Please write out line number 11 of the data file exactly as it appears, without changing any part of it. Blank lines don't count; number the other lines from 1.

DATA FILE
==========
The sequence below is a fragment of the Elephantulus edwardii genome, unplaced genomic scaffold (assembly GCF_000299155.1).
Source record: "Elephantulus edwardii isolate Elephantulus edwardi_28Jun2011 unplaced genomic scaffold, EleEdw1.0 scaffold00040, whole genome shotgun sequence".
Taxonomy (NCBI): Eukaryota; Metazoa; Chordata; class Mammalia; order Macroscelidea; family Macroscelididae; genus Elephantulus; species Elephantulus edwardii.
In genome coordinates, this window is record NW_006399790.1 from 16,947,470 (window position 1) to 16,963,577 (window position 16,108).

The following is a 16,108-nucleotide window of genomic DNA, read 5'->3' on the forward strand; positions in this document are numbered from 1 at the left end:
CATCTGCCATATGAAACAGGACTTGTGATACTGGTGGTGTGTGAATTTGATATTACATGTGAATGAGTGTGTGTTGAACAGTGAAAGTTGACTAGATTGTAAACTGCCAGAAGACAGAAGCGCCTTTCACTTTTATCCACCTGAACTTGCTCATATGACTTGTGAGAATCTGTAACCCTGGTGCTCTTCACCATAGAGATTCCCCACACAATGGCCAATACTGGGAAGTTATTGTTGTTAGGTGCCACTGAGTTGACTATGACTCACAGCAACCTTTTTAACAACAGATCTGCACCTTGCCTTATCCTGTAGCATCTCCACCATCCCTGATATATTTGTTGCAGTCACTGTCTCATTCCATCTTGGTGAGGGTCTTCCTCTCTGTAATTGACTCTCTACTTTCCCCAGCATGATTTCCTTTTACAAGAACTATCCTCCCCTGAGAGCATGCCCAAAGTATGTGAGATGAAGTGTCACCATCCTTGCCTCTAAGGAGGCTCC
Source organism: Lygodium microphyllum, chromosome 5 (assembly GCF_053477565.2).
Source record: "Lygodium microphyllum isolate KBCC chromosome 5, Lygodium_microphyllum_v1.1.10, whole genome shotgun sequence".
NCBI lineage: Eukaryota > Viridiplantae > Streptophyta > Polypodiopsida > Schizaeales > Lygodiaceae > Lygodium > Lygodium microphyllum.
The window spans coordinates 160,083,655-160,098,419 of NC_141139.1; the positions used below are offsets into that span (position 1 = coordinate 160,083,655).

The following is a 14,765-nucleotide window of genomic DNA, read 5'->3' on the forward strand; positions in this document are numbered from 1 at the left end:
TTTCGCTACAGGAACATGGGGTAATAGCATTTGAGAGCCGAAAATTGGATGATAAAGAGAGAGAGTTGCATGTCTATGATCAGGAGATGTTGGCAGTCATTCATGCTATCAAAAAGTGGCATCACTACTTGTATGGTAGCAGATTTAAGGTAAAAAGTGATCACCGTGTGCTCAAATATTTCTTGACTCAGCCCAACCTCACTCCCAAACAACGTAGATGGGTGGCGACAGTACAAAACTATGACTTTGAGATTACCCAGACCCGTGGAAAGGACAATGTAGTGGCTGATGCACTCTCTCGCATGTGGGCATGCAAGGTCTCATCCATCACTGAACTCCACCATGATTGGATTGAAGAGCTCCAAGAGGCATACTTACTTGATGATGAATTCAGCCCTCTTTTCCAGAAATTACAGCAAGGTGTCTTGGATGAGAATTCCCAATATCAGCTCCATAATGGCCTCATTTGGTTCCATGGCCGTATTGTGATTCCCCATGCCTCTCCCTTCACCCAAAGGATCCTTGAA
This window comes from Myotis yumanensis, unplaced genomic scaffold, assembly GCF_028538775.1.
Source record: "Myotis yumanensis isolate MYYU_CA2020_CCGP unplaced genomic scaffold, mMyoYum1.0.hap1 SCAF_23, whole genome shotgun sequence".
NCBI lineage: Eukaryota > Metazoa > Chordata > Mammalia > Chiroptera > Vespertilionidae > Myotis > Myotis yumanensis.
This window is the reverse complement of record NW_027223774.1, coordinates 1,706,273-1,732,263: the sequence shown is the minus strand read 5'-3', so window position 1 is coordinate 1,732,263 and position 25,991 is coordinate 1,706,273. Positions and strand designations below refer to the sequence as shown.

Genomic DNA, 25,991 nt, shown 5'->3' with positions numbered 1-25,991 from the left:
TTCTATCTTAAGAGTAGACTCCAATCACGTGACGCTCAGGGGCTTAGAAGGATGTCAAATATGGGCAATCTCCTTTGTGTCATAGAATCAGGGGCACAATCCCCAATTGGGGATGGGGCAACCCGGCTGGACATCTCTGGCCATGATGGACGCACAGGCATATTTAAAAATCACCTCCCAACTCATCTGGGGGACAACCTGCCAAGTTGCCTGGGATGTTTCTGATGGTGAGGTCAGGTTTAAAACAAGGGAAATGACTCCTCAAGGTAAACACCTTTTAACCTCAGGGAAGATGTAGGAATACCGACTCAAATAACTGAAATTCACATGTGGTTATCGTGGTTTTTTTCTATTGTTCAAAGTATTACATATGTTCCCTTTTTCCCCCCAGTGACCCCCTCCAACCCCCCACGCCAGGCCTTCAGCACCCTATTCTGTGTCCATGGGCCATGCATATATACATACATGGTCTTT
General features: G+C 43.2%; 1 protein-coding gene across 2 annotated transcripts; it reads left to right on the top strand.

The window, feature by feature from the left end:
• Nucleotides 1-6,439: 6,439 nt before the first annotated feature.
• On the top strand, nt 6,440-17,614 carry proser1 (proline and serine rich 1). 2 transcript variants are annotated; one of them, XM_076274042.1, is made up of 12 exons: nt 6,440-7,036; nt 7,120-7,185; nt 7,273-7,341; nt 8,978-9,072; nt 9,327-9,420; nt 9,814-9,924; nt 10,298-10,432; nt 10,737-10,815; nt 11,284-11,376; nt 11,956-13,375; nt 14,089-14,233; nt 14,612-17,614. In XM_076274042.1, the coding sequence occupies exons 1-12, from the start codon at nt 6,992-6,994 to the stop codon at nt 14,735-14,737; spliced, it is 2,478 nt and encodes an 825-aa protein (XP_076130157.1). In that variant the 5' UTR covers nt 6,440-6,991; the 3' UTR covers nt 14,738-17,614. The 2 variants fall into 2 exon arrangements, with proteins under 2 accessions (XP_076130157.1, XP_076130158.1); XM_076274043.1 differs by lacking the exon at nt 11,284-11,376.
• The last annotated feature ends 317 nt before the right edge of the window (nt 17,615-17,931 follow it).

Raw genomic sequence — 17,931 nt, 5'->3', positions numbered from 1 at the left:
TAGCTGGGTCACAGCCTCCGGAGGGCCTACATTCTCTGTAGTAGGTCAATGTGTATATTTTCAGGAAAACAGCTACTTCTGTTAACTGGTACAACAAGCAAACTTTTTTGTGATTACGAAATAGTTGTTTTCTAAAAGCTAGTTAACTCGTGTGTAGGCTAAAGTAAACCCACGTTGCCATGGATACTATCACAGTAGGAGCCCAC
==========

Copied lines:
The following is a 14,765-nucleotide window of genomic DNA, read 5'->3' on the forward strand; positions in this document are numbered from 1 at the left end: